Opinion: Legislature Must Act to Save the Bay in Light of Conowingo Dam Decision

Opinion: Legislature Must Act to Save the Bay in Light of Conowingo Dam Decision, Maryland Matters, Morgan A. Johnson, June 10, 2021

Recently, the Federal Energy Regulatory Commission granted a 50-year license to Exelon Corp. for Maryland’s Conowingo Dam with no additional protections. At first glance this action may seem benign. FERC grants licenses to power companies, like Exelon, all the time.

But this particular license will have damaging environmental, health and economic consequences for residents of the entire Chesapeake Bay region for generations to come.

Exelon has a history of side-stepping environmental regulations. In January 2020, the Maryland Department of the Environment issued a Water Quality Certification to reduce pollution in the Susquehanna River. Instead of adhering to the certification and cleaning up the river, Exelon filed four legal challenges, which resulted in a settlement agreement with MDE.

The settlement agreement holds Exelon responsible for paying less than 1% of the originally required cleanup. It requires Exelon to pay $1.2 million per year versus the $172 million a year in cleanup costs that would have been required under the Water Quality Certification. This represents a forfeiture of more than $8.5 billion over the life of the license.

Even more alarming: This settlement agreement includes a waiver of key clean water rights for the next 50 years, and essentially leaves the state and the public with no opportunity to put any new obligations on Exelon until the year 2070.

The Chesapeake Bay Program, a regional partnership of agencies and organizations, was already in the process of creating a plan, the Conowingo Watershed Implementation Plan, to prevent the Conowingo Dam from reaching 100% sediment storage capacity.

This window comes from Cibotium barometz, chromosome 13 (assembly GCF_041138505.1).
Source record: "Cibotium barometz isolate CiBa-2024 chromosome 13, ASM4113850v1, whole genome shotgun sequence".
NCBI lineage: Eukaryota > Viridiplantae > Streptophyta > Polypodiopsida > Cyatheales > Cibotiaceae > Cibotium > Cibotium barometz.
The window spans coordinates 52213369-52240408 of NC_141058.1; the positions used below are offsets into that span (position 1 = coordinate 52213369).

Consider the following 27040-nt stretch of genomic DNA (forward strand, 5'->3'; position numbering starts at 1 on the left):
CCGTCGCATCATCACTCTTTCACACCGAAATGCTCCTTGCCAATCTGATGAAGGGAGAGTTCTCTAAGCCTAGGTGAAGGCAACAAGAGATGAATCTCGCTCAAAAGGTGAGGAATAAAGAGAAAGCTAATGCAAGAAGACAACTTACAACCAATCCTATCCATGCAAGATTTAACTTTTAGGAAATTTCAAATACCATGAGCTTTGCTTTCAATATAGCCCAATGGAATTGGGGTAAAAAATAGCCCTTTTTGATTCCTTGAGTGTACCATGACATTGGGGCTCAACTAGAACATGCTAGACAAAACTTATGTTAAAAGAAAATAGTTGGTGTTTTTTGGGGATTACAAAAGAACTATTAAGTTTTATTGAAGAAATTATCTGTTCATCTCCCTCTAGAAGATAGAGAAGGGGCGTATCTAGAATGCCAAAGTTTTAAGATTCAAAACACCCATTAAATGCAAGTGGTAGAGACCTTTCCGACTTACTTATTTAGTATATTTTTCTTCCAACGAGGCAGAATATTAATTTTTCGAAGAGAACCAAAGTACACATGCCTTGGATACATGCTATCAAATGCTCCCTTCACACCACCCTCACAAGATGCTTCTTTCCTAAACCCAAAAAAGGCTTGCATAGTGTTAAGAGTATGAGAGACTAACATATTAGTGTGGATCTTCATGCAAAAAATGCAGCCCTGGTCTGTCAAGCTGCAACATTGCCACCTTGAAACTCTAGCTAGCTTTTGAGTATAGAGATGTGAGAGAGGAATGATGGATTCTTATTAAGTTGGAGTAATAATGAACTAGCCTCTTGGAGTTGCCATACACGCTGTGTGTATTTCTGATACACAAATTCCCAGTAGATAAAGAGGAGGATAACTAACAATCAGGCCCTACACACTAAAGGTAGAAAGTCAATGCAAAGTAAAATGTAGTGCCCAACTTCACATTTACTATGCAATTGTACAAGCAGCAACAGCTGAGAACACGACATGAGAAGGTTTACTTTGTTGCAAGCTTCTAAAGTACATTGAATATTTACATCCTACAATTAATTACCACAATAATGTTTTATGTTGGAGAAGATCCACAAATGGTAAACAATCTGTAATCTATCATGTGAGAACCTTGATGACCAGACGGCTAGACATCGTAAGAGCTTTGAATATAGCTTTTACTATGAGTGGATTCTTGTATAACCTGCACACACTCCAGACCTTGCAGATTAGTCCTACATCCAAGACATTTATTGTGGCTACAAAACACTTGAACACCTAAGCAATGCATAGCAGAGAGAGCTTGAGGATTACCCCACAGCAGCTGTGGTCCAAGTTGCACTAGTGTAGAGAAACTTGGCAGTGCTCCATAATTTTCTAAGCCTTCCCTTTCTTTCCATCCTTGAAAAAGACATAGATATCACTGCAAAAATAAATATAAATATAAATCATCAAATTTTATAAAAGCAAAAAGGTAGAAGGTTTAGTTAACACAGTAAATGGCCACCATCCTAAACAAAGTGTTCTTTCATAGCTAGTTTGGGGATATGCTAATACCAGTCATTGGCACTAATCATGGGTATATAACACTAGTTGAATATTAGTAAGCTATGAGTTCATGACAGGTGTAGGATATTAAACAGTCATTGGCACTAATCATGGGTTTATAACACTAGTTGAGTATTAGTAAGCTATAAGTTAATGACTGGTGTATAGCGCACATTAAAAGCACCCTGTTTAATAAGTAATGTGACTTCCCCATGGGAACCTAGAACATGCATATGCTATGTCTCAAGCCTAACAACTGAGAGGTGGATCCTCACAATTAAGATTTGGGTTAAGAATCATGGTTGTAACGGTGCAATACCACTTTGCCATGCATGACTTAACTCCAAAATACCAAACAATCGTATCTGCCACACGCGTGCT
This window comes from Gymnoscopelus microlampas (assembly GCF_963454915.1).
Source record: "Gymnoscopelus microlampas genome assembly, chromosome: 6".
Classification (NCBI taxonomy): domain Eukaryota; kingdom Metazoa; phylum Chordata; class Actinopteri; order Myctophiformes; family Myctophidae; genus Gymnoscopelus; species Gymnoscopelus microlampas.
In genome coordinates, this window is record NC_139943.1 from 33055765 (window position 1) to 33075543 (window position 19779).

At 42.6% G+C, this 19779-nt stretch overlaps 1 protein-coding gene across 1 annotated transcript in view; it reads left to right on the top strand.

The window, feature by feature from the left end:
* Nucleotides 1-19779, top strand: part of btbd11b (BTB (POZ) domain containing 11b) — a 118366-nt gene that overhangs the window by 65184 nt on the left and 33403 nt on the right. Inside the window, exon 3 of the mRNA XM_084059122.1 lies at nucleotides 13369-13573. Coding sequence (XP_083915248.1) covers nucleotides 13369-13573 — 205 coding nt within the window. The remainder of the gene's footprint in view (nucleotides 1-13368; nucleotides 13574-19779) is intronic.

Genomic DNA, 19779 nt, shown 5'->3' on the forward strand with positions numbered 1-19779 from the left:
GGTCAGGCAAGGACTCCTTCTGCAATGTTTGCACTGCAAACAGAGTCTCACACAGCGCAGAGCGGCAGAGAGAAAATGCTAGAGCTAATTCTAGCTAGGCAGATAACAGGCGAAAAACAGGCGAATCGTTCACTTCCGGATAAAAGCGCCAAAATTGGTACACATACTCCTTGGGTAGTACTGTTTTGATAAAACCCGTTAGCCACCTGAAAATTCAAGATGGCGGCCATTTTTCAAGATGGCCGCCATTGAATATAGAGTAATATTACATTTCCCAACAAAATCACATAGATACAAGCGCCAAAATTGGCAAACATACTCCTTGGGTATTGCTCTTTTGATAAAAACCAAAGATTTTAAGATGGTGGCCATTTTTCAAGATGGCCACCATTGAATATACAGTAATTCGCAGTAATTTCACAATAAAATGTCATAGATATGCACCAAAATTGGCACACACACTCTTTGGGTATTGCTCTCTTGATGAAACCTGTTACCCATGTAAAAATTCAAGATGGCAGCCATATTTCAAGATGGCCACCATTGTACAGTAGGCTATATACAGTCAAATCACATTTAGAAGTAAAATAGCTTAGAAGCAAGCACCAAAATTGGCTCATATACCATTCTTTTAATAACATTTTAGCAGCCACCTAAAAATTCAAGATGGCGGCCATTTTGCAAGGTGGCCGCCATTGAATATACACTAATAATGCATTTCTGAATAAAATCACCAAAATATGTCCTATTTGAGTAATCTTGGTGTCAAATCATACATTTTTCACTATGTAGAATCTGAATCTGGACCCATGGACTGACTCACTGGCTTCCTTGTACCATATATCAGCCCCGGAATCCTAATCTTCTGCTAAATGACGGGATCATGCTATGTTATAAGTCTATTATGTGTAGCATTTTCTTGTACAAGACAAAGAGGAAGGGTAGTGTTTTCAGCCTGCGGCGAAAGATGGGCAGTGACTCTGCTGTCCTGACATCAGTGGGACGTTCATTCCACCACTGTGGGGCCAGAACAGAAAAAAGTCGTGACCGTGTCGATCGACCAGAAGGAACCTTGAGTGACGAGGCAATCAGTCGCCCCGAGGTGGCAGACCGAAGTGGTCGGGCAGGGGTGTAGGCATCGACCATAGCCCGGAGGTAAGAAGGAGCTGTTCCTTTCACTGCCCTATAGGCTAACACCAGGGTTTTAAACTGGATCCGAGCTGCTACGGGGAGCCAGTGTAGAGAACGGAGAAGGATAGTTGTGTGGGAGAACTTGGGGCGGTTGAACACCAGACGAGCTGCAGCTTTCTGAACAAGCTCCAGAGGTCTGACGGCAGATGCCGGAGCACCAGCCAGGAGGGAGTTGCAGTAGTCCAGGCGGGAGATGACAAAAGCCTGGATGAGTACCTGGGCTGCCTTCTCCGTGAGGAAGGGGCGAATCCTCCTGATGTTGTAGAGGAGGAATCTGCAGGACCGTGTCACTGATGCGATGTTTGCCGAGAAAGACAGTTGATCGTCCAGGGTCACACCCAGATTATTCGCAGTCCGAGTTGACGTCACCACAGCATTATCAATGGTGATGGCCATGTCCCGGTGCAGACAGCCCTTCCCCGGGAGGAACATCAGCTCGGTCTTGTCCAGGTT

The U.S. Environmental Protection Agency recently reviewed the draft implementation plan and reported: “There is currently little confidence that the CWIP will be fully implemented to meet the necessary nitrogen reductions without dedicated funding mechanisms in place and the commitment from the public sector to provide an initial CWIP implementation.”

A dedicated funding source of roughly $72 million to $172 million per year is needed to actually achieve the goals the implementation plan requires, which is what was called for under the now-obsolete Water Quality Certification.

Indeed, the Chesapeake Bay faces a number of costly environmental challenges, such as habitat destruction, sea level rise, species population decline, and air and water pollution. The Bay was given a D+ grade in this past year’s State of the Bay report. The recent relicensing stands to make that grade become worse.

In order to protect the health of the Bay, the Maryland General Assembly must explore legislative policy solutions in the 2022 session, including, but not limited, to how to pay for the cleanup. Otherwise, since Exelon will not be paying for the pollution they caused, people in Maryland from farmers on the Eastern Shore to residents of Baltimore City, will continue to pay for Exelon’s pollution load for generations to come.

We also need policy solutions to put new obligations on Exelon — and hold them accountable — before the year 2070.

For instance, since its construction in the 1920s, the Conowingo Dam has disrupted the natural environment on the lower Susquehanna River, which leads into the Chesapeake Bay. The dam physically blocks migratory fish species, notably the American shad, from swimming upriver to spawn.

MDE found that “millions of Shad and Herring should be passing upstream in the River every year” as well as “millions of eel” but that in 2017 “only 15,000 Shad and 65 Herring passed the Dam” and only “thousands” of eel.

In 2020, only 480 shad passed through the Conowingo Dam.

MDE also found that by preventing eel from passing upstream, the dam has caused freshwater mussels to “decline dramatically.” Instead of numbering in the “tens of millions,” the freshwater mussel population both above and below the dam now “is considered unviable.”

Under the new license, we have no power to address this huge problem.

To start developing these critical legislative policy solutions, environmental advocates are calling for a briefing with the Maryland Senate Education, Health & Environmental Affairs Committee and the House Environment and Transportation Committee. This meeting of the minds would cultivate much-needed expertise on these issues and bring to light the impacts of MDE and FERC decisions related to the Conowingo relicensing.

The health of the Chesapeake Bay impacts so much for residents of the Bay states — the air we breathe, water we drink and food we eat.

Without legislative solutions to address how we are going to pay for the pollution Exelon creates and hold them accountable, the entire future of the Bay is in jeopardy.